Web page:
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Sunday, November 24, 2013

MORE


 IN PROGRESS:  First Snow, 9" x 11", oil on stretched canvas, Paint session 3.

Some thought this painting was close to being finished, I needed MORE.  The woods had to feel MORE woodsy and so MORE layers were added and details developed.  I also needed the composition to remain on the picture plane and not veer off to the right. MORE elements needed to be added to keep the eye focused.  The color in this reproduction is close, but not right on. The "snow" is pinker than in the original. The pink is the beginning of a correction; I wan't too concerned over the mismatch, the MORE broken color the better.  Never doing any preliminary drawing, drawing correction is always an important  part of my painting process.

IN PROGRESS:  Hillpoint Berm, 9"x 11", oil. Painting session 4.

I needed MORE boken colors in Hillpoint Berm too. The initial work didn't "sit right. The colors weren't rich enough. There was no mingling of shades and hues and contrast colors. MORE had to be done--but not too much MORE, just some tweaking. The painting is close to finished.

My wanting MORE from these oils came about the last few days. I've been stocking my Etsy shop with acrylic landscapes. As I reviewed my files, it became very obvious that my acrylics were MORE vibrant and energetic than the oils.   That  meant I had to do MORE oils and get MORE practice if I wanted to bring them up to the same level. That decision is still out.

I did leave the first little oil alone.  It looked GE (good enough) when I went back to it after posting. It looked a little ice creamy to me, but my reference photograph had been taken during the ice cream season. So, nothing MORE was need. The painting said it.


I know MORE is not always better. There's a fine line between MORE and less in painting.  The trick is to know when to stop.  I don't always.  That's why watercolor is not my  medium of choice and is best left to those who have mastered its techniques. What I don't care for is: Correction is nearly impossible and the surface is easily destroyed the MORE you try. Funny thing though, that's the medium I'm taking on sabbatical, the one I know the least about.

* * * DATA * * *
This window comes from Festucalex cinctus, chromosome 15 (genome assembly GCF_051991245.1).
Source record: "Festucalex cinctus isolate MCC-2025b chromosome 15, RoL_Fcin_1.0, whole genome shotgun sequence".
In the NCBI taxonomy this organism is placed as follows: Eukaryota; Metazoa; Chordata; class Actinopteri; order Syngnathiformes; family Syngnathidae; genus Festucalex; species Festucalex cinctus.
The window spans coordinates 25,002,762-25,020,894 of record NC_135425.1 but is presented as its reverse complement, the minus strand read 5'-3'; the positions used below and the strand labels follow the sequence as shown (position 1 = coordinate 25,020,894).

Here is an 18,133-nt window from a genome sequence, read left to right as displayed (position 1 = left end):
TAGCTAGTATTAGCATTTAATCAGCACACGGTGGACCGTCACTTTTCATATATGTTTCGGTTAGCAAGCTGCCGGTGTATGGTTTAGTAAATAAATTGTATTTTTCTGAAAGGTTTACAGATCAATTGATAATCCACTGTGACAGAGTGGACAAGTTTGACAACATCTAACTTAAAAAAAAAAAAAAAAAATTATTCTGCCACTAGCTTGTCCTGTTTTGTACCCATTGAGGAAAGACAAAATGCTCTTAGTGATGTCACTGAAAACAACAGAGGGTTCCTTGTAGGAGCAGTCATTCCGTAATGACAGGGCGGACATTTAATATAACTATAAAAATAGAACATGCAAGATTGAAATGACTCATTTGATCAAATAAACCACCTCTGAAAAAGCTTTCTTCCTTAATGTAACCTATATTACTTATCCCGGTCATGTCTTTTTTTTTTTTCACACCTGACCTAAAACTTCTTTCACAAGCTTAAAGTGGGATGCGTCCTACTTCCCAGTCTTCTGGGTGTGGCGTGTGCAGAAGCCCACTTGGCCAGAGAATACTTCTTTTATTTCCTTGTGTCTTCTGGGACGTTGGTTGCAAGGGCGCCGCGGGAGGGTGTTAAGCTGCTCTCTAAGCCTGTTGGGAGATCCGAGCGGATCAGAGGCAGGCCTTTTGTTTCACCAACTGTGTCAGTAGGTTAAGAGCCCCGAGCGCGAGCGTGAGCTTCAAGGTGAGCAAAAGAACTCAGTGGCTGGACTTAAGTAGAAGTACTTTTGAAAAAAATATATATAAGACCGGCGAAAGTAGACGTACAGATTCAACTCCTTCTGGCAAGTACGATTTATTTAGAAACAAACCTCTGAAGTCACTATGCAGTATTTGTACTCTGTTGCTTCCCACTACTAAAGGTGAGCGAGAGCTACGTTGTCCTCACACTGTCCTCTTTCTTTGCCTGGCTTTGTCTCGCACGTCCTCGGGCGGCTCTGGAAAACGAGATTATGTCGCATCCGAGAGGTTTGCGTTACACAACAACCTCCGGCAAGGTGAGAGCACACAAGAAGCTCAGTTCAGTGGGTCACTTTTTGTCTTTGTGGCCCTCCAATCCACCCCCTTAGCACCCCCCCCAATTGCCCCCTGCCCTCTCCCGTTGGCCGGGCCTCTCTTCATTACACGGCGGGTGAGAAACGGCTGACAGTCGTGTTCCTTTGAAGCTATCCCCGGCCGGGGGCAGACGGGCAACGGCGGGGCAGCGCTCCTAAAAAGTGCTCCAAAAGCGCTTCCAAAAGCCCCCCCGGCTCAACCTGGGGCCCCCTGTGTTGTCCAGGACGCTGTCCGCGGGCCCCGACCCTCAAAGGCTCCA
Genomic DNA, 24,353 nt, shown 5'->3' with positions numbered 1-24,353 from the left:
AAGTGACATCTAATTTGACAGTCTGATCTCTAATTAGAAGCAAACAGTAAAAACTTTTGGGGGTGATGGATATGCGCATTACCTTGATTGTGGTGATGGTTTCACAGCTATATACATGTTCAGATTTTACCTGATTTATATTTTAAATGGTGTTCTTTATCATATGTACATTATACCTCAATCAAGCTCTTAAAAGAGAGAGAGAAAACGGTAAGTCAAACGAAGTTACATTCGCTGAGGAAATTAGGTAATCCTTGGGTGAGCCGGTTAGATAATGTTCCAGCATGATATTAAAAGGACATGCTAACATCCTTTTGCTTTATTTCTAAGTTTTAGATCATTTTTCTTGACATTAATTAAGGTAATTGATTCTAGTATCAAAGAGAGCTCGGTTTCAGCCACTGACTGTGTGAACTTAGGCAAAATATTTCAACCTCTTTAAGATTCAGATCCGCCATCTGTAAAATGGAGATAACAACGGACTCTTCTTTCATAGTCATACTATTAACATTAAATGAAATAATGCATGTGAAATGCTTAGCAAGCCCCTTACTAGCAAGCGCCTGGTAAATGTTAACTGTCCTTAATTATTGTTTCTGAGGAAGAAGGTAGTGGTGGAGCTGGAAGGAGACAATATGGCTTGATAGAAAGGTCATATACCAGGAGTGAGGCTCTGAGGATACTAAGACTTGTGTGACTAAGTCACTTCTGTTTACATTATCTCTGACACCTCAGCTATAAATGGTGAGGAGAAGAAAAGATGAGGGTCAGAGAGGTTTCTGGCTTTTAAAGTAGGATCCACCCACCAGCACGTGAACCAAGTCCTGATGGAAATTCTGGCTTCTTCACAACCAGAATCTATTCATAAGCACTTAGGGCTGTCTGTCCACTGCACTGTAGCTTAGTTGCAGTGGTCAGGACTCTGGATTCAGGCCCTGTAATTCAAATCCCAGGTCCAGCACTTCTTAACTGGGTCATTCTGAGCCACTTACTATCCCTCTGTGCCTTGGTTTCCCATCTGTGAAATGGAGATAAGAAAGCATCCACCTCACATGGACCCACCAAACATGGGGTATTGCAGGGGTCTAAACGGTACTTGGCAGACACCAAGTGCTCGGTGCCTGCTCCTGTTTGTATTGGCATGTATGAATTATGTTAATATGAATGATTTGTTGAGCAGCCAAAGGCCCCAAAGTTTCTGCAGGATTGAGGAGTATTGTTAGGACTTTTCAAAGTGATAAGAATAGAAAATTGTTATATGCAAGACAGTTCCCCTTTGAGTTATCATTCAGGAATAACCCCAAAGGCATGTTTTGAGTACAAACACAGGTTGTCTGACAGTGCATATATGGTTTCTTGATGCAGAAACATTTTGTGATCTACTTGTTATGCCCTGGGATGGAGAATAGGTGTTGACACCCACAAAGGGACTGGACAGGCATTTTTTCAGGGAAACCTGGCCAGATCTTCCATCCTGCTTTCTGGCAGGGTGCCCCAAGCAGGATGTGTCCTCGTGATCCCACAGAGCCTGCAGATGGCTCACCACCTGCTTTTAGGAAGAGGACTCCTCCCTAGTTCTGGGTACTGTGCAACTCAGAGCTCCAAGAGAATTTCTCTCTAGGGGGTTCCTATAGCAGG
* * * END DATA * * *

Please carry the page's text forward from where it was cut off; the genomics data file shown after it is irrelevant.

21 comments:

  1. It's become a color feast with warm colours looks nice hugs Danielle

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    1. Thanks Danielle. It did need some perking up. Hugs back.

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  2. Like the direction you are taking with "more."

    Probably by the end of vacation, you will be rocking those watercolors. Have fun.

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    1. I doubt it. Watercolors do travel though with no mess. MORE has been frowned upon in art. So came the minimalists who were so minimal, the wall was bare. So why not push more to the hilt? Leave all the lines in. Leave all the wrong colors in. Leave every mark in that lead you to the finish line. More adds interest. More reveals the rich history of the process.

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  3. Linda!
    The colors are fantastic! Bright! Dazzling! The cool and warm colors compliment one another wonderfully! Love the action and excitement! Very nice job!
    Michael

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    1. Michael , you do say the nicest things. You came come by anytime. Thank you.

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  4. I like the marks that continual correction gives. I work pretty much that way too. Will look forward to seeing the top one finished and already love the Berm for color and the oil for active surface and color.